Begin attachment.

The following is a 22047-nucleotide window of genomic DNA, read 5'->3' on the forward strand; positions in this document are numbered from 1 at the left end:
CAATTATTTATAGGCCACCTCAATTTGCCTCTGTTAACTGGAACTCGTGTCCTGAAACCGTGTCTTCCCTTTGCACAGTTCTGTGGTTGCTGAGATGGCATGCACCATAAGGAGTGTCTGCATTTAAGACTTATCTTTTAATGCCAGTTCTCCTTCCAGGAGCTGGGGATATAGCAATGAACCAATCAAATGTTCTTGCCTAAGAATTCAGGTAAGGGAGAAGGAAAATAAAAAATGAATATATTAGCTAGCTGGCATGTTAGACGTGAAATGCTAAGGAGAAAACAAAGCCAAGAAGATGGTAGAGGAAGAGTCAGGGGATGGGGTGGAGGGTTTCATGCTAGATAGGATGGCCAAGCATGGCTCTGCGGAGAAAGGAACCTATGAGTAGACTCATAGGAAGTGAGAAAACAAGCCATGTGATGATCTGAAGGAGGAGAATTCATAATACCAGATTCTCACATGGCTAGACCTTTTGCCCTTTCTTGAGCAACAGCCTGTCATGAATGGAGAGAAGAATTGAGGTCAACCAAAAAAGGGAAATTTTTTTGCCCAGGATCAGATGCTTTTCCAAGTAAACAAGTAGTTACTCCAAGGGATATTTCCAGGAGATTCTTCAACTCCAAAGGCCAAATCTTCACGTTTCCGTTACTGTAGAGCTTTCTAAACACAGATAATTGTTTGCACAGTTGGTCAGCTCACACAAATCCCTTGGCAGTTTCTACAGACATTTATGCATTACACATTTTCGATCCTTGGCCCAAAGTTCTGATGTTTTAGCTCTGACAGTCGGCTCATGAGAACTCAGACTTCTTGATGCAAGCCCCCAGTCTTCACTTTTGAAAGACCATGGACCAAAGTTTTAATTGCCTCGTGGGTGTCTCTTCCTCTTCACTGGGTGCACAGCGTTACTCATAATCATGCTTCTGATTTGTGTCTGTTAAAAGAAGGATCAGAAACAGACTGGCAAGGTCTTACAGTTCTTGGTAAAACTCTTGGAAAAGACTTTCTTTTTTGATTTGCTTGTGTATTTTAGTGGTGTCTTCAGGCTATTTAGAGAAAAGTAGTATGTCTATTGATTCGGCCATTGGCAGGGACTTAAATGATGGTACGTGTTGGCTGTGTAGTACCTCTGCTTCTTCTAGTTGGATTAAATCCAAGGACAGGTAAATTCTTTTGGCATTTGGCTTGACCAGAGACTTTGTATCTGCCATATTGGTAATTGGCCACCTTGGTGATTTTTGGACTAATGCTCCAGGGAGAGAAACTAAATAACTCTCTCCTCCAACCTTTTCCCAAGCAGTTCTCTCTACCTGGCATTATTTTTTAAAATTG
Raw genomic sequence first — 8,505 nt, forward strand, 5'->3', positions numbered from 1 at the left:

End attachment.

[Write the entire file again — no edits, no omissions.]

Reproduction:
The following is a 22047-nucleotide window of genomic DNA, read 5'->3' on the forward strand; positions in this document are numbered from 1 at the left end:
CAATTATTTATAGGCCACCTCAATTTGCCTCTGTTAACTGGAACTCGTGTCCTGAAACCGTGTCTTCCCTTTGCACAGTTCTGTGGTTGCTGAGATGGCATGCACCATAAGGAGTGTCTGCATTTAAGACTTATCTTTTAATGCCAGTTCTCCTTCCAGGAGCTGGGGATATAGCAATGAACCAATCAAATGTTCTTGCCTAAGAATTCAGGTAAGGGAGAAGGAAAATAAAAAATGAATATATTAGCTAGCTGGCATGTTAGACGTGAAATGCTAAGGAGAAAACAAAGCCAAGAAGATGGTAGAGGAAGAGTCAGGGGATGGGGTGGAGGGTTTCATGCTAGATAGGATGGCCAAGCATGGCTCTGCGGAGAAAGGAACCTATGAGTAGACTCATAGGAAGTGAGAAAACAAGCCATGTGATGATCTGAAGGAGGAGAATTCATAATACCAGATTCTCACATGGCTAGACCTTTTGCCCTTTCTTGAGCAACAGCCTGTCATGAATGGAGAGAAGAATTGAGGTCAACCAAAAAAGGGAAATTTTTTTGCCCAGGATCAGATGCTTTTCCAAGTAAACAAGTAGTTACTCCAAGGGATATTTCCAGGAGATTCTTCAACTCCAAAGGCCAAATCTTCACGTTTCCGTTACTGTAGAGCTTTCTAAACACAGATAATTGTTTGCACAGTTGGTCAGCTCACACAAATCCCTTGGCAGTTTCTACAGACATTTATGCATTACACATTTTCGATCCTTGGCCCAAAGTTCTGATGTTTTAGCTCTGACAGTCGGCTCATGAGAACTCAGACTTCTTGATGCAAGCCCCCAGTCTTCACTTTTGAAAGACCATGGACCAAAGTTTTAATTGCCTCGTGGGTGTCTCTTCCTCTTCACTGGGTGCACAGCGTTACTCATAATCATGCTTCTGATTTGTGTCTGTTAAAAGAAGGATCAGAAACAGACTGGCAAGGTCTTACAGTTCTTGGTAAAACTCTTGGAAAAGACTTTCTTTTTTGATTTGCTTGTGTATTTTAGTGGTGTCTTCAGGCTATTTAGAGAAAAGTAGTATGTCTATTGATTCGGCCATTGGCAGGGACTTAAATGATGGTACGTGTTGGCTGTGTAGTACCTCTGCTTCTTCTAGTTGGATTAAATCCAAGGACAGGTAAATTCTTTTGGCATTTGGCTTGACCAGAGACTTTGTATCTGCCATATTGGTAATTGGCCACCTTGGTGATTTTTGGACTAATGCTCCAGGGAGAGAAACTAAATAACTCTCTCCTCCAACCTTTTCCCAAGCAGTTCTCTCTACCTGGCATTATTTTTTAAAATTG
Raw genomic sequence first — 8,505 nt, forward strand, 5'->3', positions numbered from 1 at the left: